Thank you for the well resoned and well written reply.
Let me add two parting thoughts with somewhat of a metaphysical bent to them.
First, I need to stress that you there is something about American values
that may not be commonly understood. It is value for the individual, for
reason and for freedom and independence. In America these are not just
slogans, they really stand for what we value. One aspect of this belief in
the sanctity of the individual leads to universal morality -- if the
individual is sacred, then ALL INDIVIDUALS are sacred.
Of course this ethos didn't originate in America (or with Indians like Pirsig
suggests). It originated in Europe, especially medieval England, and
blossomed during the enlightenment era. At its best, this individualist
streak promotes freedom, moral responsibility and universal love and it
rejects tribalism and separatism and collectivism as deviant. At its worse,
this independence leads to mere selfishness and egotism. We of course see
both the best and worst out of my countrymen.
I have read several places that this enlightenment attitude is oddly
discomforting and alien to many cultures. I don't know if it is true either
in general or in your case, but I suppose it doesn't hurt to make the
question explicit. Interestingly, if this individualist ethos is as alien as
some say, then it supports your position of a danger in capitalism. Without
the correct mind set in developing countries, free enterprise really can be a
selfish case of "screw your neighbor."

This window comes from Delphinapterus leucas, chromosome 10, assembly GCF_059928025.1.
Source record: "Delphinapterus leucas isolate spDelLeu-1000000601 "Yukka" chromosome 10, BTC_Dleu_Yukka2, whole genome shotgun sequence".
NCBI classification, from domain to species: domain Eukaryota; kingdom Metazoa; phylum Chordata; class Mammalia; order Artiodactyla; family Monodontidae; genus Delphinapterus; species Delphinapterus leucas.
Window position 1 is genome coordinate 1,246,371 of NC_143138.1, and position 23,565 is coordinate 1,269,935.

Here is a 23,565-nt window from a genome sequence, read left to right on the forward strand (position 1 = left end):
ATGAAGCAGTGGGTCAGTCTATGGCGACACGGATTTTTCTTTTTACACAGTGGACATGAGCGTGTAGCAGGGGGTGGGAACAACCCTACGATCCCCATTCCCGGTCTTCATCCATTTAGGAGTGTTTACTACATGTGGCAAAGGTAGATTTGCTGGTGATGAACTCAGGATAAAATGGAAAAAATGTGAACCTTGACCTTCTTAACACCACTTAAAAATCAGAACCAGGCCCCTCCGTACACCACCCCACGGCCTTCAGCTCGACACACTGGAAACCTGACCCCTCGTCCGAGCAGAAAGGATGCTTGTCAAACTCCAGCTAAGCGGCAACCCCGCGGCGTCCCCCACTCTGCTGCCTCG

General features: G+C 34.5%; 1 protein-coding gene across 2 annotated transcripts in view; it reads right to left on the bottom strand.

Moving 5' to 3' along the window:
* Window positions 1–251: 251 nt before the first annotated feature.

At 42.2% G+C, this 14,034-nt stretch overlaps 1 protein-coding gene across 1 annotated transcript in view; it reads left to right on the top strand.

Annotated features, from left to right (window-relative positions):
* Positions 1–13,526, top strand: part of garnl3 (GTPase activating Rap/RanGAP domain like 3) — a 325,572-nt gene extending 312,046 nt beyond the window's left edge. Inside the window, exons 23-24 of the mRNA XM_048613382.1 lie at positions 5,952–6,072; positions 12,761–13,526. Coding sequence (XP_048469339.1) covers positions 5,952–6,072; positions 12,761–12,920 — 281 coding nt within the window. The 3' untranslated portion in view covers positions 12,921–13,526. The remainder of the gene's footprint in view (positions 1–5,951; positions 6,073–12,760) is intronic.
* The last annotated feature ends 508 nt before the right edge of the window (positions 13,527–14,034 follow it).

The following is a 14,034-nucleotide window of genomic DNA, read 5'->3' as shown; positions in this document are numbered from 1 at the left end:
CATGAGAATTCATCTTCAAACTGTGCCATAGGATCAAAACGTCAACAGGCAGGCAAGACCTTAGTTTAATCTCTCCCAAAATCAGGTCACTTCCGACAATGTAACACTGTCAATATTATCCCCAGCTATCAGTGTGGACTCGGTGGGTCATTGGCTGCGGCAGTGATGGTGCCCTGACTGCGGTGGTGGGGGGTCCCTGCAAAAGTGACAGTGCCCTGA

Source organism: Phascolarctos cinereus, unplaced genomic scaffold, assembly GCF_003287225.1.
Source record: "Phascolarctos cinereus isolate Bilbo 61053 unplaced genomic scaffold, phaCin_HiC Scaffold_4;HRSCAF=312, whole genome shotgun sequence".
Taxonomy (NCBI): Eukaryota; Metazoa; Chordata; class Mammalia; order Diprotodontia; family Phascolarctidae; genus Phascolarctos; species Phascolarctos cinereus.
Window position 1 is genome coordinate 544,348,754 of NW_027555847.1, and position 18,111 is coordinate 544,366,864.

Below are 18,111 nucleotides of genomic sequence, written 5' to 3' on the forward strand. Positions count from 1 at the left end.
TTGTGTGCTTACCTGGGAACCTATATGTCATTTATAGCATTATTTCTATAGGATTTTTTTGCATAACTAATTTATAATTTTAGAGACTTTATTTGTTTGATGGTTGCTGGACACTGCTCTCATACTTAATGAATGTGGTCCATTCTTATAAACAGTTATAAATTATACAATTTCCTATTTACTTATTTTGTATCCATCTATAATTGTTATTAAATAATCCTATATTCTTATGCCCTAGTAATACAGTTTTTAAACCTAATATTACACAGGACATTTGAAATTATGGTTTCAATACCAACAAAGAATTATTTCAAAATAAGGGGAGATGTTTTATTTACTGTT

The second point is that we must remember that social quality is usually not
a zero sum game. An individual can pick some berries, a team can catch a
rabbit, and 300 million people can build a nation. You mention buying a tee
shirt and feeling guilty. Yet I would add that you could buy a million tee
shirts and it would do no harm to anyone in a poor nation. In fact, if they
helped grow the cotton or make the dye it would most likely help them. There
are of course amounts of non repleneshable and scarce resources. In this
case, taking from them is a zero sum game. However, most wealth in the US
stems not from material, but from knowledge and ideas and division of
labor/expertise and positive sum interactions. The (proper) goal of free
enterprise is not to extend the web of society to exploit others, it is to
extend the web of positive interaction as wide and high as possible for the
self reinforcing benefit of all.
As we all know, energy is conserved. However, information, happiness, health
care, education, creativity, wealth and complexity are not conserved. One
plus one can make a dozen. That is what makes societies of all types so
powerful, and that is what allows free enterprise to explode (in good and bad
ways) with potential.
Thanks for the dialogue, comrade!
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